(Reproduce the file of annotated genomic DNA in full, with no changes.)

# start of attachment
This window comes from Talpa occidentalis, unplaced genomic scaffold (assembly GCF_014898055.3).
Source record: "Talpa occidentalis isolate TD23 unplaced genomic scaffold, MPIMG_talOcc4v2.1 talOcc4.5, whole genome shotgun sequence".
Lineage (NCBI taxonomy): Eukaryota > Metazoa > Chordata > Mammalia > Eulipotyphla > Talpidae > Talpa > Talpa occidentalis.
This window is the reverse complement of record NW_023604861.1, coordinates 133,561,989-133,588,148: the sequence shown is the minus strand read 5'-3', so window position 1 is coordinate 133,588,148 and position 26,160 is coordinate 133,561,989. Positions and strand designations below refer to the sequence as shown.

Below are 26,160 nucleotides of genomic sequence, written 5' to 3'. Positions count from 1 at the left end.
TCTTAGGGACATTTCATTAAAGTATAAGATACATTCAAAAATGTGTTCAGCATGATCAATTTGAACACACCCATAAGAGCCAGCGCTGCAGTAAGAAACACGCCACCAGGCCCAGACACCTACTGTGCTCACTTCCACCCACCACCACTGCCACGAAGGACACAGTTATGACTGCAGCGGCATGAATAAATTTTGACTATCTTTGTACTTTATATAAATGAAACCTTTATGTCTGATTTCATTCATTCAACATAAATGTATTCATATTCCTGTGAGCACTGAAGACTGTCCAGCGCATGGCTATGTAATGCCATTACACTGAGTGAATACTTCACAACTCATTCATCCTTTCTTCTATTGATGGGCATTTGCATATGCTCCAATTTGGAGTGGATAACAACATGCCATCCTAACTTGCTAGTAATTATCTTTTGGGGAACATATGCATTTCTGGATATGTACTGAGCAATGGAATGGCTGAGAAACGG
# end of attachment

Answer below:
This window comes from Talpa occidentalis, unplaced genomic scaffold (assembly GCF_014898055.3).
Source record: "Talpa occidentalis isolate TD23 unplaced genomic scaffold, MPIMG_talOcc4v2.1 talOcc4.5, whole genome shotgun sequence".
Lineage (NCBI taxonomy): Eukaryota > Metazoa > Chordata > Mammalia > Eulipotyphla > Talpidae > Talpa > Talpa occidentalis.
This window is the reverse complement of record NW_023604861.1, coordinates 133,561,989-133,588,148: the sequence shown is the minus strand read 5'-3', so window position 1 is coordinate 133,588,148 and position 26,160 is coordinate 133,561,989. Positions and strand designations below refer to the sequence as shown.

Below are 26,160 nucleotides of genomic sequence, written 5' to 3'. Positions count from 1 at the left end.
TCTTAGGGACATTTCATTAAAGTATAAGATACATTCAAAAATGTGTTCAGCATGATCAATTTGAACACACCCATAAGAGCCAGCGCTGCAGTAAGAAACACGCCACCAGGCCCAGACACCTACTGTGCTCACTTCCACCCACCACCACTGCCACGAAGGACACAGTTATGACTGCAGCGGCATGAATAAATTTTGACTATCTTTGTACTTTATATAAATGAAACCTTTATGTCTGATTTCATTCATTCAACATAAATGTATTCATATTCCTGTGAGCACTGAAGACTGTCCAGCGCATGGCTATGTAATGCCATTACACTGAGTGAATACTTCACAACTCATTCATCCTTTCTTCTATTGATGGGCATTTGCATATGCTCCAATTTGGAGTGGATAACAACATGCCATCCTAACTTGCTAGTAATTATCTTTTGGGGAACATATGCATTTCTGGATATGTACTGAGCAATGGAATGGCTGAGAAACGG